• He used twelve disciples (11, actually) to turn the world upside down.
  • He used a small band of exiles, under Nehemiah, to re-establish Jerusalem.
  • He used Jonathan and his armour bearer to rout an army.
  • Gideon launched with a big army (32, 000 soldiers) to take on the Midianites – but God had him whittle his force down to a paltry 300. (Judges 7:2)
  • He used a single sentence (“Forty more days and Ninevah will be overthrown”) to save the “very large” city of Ninevah.
  • Jesus used five loaves and two fish to feed thousands.

There’s a pattern here!

  • God used a stable, and a manger, and a peasant girl to ignite his amazing rescue plan for the human race. When Mary learned of the plan, she rejoiced, saying,

“My soul glorifies the Lord …

For he has been mindful of the humble state of his servant!

… He has lifted up the humble.  He has filled the hungry with good things.  He has helped his servant Israel, remembering to be merciful to Abraham and his descendants forever!”  (From Luke 1)

  • From 1 Cor 1:27-28:

“But God chose the foolish things of the world to shame the wise; God chose the weak things of the world to shame the strong.  God chose the lowly things of this world and the despised things …”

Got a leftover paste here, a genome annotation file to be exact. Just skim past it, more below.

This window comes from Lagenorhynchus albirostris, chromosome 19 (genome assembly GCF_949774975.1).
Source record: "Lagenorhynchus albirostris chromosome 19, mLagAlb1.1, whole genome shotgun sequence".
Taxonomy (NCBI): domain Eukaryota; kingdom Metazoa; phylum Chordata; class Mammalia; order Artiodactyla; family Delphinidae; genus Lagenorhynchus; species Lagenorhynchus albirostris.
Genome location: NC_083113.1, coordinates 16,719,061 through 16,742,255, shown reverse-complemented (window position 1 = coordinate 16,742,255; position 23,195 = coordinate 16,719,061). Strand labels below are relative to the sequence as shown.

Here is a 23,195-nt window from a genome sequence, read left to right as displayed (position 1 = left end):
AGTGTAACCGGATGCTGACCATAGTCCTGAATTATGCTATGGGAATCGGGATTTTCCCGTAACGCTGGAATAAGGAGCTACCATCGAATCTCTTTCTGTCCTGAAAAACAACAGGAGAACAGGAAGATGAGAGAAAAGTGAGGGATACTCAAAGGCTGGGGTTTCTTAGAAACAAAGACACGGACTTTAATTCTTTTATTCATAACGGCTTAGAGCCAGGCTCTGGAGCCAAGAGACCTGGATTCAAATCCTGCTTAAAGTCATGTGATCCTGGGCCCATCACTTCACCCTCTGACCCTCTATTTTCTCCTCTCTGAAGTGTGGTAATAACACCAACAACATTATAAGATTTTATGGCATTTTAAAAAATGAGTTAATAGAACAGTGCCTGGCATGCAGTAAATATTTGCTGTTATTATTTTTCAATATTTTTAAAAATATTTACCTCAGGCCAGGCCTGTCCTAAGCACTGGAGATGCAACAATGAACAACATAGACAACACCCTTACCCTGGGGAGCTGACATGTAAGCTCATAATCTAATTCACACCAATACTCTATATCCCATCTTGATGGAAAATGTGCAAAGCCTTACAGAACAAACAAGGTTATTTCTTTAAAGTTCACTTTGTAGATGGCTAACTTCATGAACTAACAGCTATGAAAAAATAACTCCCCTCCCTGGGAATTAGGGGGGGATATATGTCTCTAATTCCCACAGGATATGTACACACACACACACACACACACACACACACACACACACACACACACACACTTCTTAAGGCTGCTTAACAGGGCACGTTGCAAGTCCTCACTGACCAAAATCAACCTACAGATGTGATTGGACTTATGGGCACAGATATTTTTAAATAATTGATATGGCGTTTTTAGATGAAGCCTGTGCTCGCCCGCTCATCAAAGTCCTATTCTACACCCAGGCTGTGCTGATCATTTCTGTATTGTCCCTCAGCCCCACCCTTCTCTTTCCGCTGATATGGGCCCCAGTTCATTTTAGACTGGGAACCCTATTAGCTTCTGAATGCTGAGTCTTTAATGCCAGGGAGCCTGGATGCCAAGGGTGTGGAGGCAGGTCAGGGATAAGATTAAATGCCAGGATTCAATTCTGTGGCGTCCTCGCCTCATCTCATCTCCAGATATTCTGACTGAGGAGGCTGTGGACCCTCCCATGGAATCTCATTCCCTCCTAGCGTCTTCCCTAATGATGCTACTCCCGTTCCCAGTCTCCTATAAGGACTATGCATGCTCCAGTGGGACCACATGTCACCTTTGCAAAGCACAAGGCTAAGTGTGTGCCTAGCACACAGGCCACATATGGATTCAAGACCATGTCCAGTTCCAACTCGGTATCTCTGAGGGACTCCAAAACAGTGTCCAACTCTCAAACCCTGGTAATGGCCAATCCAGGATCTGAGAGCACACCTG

• It’s no surprise that the pottery metaphor comes up so often in Scripture. Like a potter, God can take a lump of clay and turn it into something astonishing.  He seems to delight in taking a few people – a remnant – and using them and amplifying their meagre efforts to impact the world.  This, surely, gives hope to us this morning who have little to offer (like Alistair Riddell), or who feel squeezed out by a world which scorns Christian faith.  God can and does use us, amazingly, and his results are sometimes far-reaching beyond all expectation, when he chooses to bless our simple offerings.

So, one of the thoughts emerging from Gen 8:1 is that God loves to take something unlikely and strategically create something mindblowing out of it.

Secondly (that was the third point, remember, going backwards!), notice who God remembered.  Who he saved.  Not just Noah.  But his family.  Because, I notice another pattern in Scripture:  God seems willing to bless people by household.  Not just by families.  A household might be a family, but the word means more than that, in both Hebrew and Greek.  Oikeiosis means a group of people living in relationship, likely under the same roof, or tent, or compound … it included family, but also servants and slaves, and even possibly guests and neighbours.

[Tell the story of the Philippian jailer as an example of this, and quote Acts 16:31 (“Believe in the Lord Jesus and you will be saved – you and your household”) and 16:33b (then immediately he and all his household were baptised.”)]

There are plenty of other references to God dealing with people “by household”.

  • Paul also baptised the household of Stephanus (1 Cor 1:16).
  • And he prayed God would have mercy on the household of Onesiphorus (2 Tim 1:16).